Who needs a washing machine?

Who needs a washing machine?

Long before the advent of washing machines and washing powder, when I was a child, the necessary ingredients for fresh white linen were green carbolic soap, two buckets of ash straight from the hearth, a clean basket (handwoven from local rushes), hot water, and a nice big rosemary bush!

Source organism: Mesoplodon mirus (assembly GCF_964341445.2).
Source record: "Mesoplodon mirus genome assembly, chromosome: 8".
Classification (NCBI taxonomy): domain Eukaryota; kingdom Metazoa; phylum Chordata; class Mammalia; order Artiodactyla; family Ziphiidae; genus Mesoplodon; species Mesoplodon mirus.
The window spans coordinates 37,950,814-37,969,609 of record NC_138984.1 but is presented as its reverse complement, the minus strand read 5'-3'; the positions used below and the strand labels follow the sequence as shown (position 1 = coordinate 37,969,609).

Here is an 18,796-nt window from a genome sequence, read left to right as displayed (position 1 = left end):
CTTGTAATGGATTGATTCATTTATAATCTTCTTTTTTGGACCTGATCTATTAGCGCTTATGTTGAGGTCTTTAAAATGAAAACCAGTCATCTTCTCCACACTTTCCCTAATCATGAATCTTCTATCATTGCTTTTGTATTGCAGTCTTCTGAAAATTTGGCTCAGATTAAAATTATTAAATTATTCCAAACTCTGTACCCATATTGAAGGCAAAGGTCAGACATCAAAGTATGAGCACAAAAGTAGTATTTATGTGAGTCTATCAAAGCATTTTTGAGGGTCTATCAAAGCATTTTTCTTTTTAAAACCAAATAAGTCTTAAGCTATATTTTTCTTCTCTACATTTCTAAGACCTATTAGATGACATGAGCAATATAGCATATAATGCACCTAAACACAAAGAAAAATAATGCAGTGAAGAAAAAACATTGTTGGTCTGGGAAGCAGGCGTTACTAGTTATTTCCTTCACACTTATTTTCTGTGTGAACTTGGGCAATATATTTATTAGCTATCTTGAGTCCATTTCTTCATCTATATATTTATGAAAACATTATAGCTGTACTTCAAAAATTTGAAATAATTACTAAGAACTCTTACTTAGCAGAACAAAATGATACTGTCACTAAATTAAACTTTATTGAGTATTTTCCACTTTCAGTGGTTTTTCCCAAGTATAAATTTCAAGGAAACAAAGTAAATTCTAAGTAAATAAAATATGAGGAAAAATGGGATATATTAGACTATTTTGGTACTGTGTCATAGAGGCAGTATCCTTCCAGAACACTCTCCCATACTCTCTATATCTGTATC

The linen would be left to soak overnight in a big barrel called a “mastelo”. The next morning, Nona would scrub the linen with a thick, flat piece of wood known as a tavlomastela. After both linen and barrel were thoroughly rinsed, she would place each item of clothing into the basket, spreading each one flat over the previous one. Then an old tablecloth or other piece of linen went on top, and finally a thick sheet of hessian covered the whole pile. Then she would empty a large cauldron of hot water, in which she had previously boiled the ashes, over the entire basket of clothes, and lave it to drain. After a couple of hours, she would spread the clothing over the rosemary bush and allow it to dry naturally in the sun. This was a weekly chore for all families, and was not seen as something out of the ordinary, though what was very important was to agree each family’s washing day in advance, as the rosemary bush could only accommodate a few items at any one time, and each load of laundry would take the best part of a day to dry. Despite the extraordinary amount of effort that went into the process – or perhaps because of it, the result was sparkling white linen, softened by the ash and scented with sunshine and rosemary, a wonderful combination for both bed linen and clothing. My mother washed everything by hand well into the 1960s, since washing machines were rare in Greece until then.

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